Classes of Ransomware

 Intel 471 recently released a report out-lining the most popular, up-and-coming, and some deep cuts in the ransomware world. They separate the groups into three tiers based on how prevalent and successful they have been. But all of these groups work by specializing and delegating tasks.

The lowest tier groups include the likes of CVartek.u45, Exorcist, Gothmog, Lolkek, Muchlove, Nemty, Rush, Wally, XINOF, and Zeoticus. These groups have had low publicity regarding their attacks, but their marketing exists and persists, so it stands to reason that they are func-tional and operating. The main deviation from the other groups is how they don’t publish the data from victims who refuse to pay the ransom and how little infor-mation there is about their supposed victims.

The next tier includes the rising stars of the Ransomware as a Service (RaaS) world: Avaddon, Conti, Clop, DarkSide, Pysa/Mespinoza, Ragnar, Ranzy, SunCrypt, and Thanos. These are the names to keep an eye on. They have had successful confirmed attacks and employ their own blogs for the “expose and shame” tactics which embarrass victims who don’t pay the ransom, and encourage further victims with a credibility to back their threats.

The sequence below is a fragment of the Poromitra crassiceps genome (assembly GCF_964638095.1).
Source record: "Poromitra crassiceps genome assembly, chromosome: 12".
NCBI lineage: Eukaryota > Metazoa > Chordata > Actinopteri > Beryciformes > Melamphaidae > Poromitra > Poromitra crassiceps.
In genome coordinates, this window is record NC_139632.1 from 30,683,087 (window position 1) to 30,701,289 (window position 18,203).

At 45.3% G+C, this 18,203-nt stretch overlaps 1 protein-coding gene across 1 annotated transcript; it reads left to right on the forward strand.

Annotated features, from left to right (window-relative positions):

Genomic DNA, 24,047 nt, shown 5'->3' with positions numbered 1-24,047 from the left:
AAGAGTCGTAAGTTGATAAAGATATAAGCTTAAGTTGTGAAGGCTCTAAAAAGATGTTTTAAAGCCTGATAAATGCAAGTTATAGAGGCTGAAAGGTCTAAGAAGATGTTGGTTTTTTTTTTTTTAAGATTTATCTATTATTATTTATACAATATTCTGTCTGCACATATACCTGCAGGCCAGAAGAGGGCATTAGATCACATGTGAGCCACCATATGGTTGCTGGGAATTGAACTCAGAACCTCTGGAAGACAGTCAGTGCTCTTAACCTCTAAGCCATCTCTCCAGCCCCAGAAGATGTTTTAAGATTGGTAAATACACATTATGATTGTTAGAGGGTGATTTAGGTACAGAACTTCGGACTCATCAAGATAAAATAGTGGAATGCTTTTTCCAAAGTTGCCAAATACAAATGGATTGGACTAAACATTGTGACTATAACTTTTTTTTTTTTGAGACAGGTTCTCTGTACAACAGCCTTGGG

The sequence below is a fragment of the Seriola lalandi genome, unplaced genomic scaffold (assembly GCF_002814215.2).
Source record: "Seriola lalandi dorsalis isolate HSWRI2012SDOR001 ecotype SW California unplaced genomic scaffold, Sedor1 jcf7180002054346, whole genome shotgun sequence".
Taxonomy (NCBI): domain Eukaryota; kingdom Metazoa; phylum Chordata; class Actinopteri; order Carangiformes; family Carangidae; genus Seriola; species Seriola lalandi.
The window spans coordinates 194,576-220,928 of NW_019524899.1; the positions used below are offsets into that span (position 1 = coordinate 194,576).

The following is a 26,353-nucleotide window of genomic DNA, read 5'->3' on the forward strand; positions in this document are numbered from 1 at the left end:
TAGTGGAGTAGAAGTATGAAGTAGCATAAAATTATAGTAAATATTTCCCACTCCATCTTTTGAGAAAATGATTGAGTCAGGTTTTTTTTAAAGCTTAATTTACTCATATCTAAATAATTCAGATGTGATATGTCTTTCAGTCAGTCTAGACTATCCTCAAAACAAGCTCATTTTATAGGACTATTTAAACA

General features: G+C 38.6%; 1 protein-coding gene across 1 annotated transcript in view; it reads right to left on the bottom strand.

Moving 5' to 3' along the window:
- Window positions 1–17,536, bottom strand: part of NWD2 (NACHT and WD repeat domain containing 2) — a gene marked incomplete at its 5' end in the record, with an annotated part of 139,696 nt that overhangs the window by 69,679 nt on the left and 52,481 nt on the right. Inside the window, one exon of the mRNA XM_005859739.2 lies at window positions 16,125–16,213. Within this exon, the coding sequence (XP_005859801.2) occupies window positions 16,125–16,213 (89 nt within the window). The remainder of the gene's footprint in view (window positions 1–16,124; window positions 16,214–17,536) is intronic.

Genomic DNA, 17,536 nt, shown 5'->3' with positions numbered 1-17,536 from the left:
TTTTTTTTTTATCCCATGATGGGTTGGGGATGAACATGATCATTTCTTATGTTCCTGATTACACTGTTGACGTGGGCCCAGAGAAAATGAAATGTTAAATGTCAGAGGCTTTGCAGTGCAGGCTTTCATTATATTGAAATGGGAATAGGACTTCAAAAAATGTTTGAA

Their final group includes the heaviest hitters with whom all our readers should be familiar. This rogues gallery includes DoppelPaymer, Egregor/Maze, Netwalker, REvil, and Ryuk. DoppelPaymer runs the Dopple Leaks blog and was behind the first mortality due to malware. Egregor/Maze had announced their retirement from the cybercrime scene, but have had an impressive record in their attacks on Barnes & Noble, Crytek, and Ubisoft. Netwalker began in September of 2019 and has had an efficient pattern of spear phishing their targets to establish a foot-hold and following it up with a fileless attack that undermines Windows OSs of 7 and up. They also have an “individual mode” which locks a single device and offers only the key to that device, as op-posed to their “network mode” which encrypts an entire network and offers options for individual keys or a master key to use with their decryption tool. REvil has been seen leveraging the popular Blue-Gate vulnerability and working with other groups to help gain access to networks for infection. By separating the tasks they’ve seen increases in profits from the tens of thousands in profit per target to the mil-lions in profit. Lastly the Ryuk ransomware has been seen in conjunction with both Trickbo, Emotet, and, most recently, BazarLoader. Ryuk has been seen working with up to three teams: one to direct spam campaigns to infect victims, a team to spread the attack through corporate networks, and a last team to deploy the ransomware and conduct negotiations.

Criminals working together is always a concern as the age-old adage says, “Teamwork makes the dream work”. Keeping up to date and aware of the various groups is critical to maintaining vigilance against their tactics.